Going to be really interesting to collect further readings over the next few weeks and see if this continues into September.

High reading:



Low reading



At £20 including delivery from Amazon, I think the gauges are great value and really interesting to start investigating the inner goings on of my compost heap!

Just to add that I was wondering if the readings might be skewed by an active and recently added top layer that is currently microbial and obviously warm to the touch. Investigation of the thermometer though confirms the reading is the temperature at the end of the 40 cm spike attached to it. So the recorded values are an accurate record of temperature deep at the core of the heap.

Who thought composting could be as interesting as nuclear physics LOL



Edited by GemmaJF - 17 Aug 2017 at 4:52pm
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Post Options Post Options   Thanks (0) Thanks(0)   Quote GemmaJF Quote  Post ReplyReply Direct Link To This Post Posted: 18 Aug 2017 at 12:32pm
Day 2 of the experiment. An average drop of a couple of degrees across the heap, the hottest end down a full 3 degrees, the middle fairly stable with a 1 degree drop and cool end down 2 degrees. Shade temperature was 1 degree lower at the time I collected the data, but breezy and much cooler here today.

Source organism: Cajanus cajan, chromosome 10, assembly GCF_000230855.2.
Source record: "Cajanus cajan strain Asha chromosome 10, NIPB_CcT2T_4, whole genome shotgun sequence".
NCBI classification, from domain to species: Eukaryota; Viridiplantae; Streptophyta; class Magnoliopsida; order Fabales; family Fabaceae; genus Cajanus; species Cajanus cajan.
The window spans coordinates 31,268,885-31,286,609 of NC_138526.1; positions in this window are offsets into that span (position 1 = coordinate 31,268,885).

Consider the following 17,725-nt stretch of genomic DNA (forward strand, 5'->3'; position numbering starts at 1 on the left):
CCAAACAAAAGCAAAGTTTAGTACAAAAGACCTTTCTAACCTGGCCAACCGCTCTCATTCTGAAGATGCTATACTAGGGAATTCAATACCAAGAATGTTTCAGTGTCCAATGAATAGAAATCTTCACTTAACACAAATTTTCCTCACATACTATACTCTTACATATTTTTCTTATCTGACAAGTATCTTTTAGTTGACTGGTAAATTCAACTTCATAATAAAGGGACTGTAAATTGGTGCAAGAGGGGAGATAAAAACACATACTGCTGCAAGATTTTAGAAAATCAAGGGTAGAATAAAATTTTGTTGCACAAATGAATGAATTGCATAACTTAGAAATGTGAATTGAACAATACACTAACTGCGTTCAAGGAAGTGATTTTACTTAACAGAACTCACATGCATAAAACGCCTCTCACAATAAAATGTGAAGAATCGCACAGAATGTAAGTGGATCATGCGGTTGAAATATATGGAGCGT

Early days but it got me to thinking about cool wet summers. Anecdotally I remember discussions on cool wet summers being very poor in terms of grass snake hatching rates. There is an obvious logic to it, but I wonder just how much the compost temperatures will actually reflect ambient temperatures in an invert driven 'cold' heap? Which gets me back on the idea of a heap at least partially made up of a microbial 'hot' material which may counter daily and seasonal fluctuations in the poorest years.

It would be great if anyone else is able to collect data from their heaps also. More data collected over several years would be of great interest to me. I'm not too concerned if grass snakes use the heaps or not, be interested to compare data from heaps that are not regularly used for egg laying with those that are. If anyone wants to I can put together an Excel sheet to enter the data into.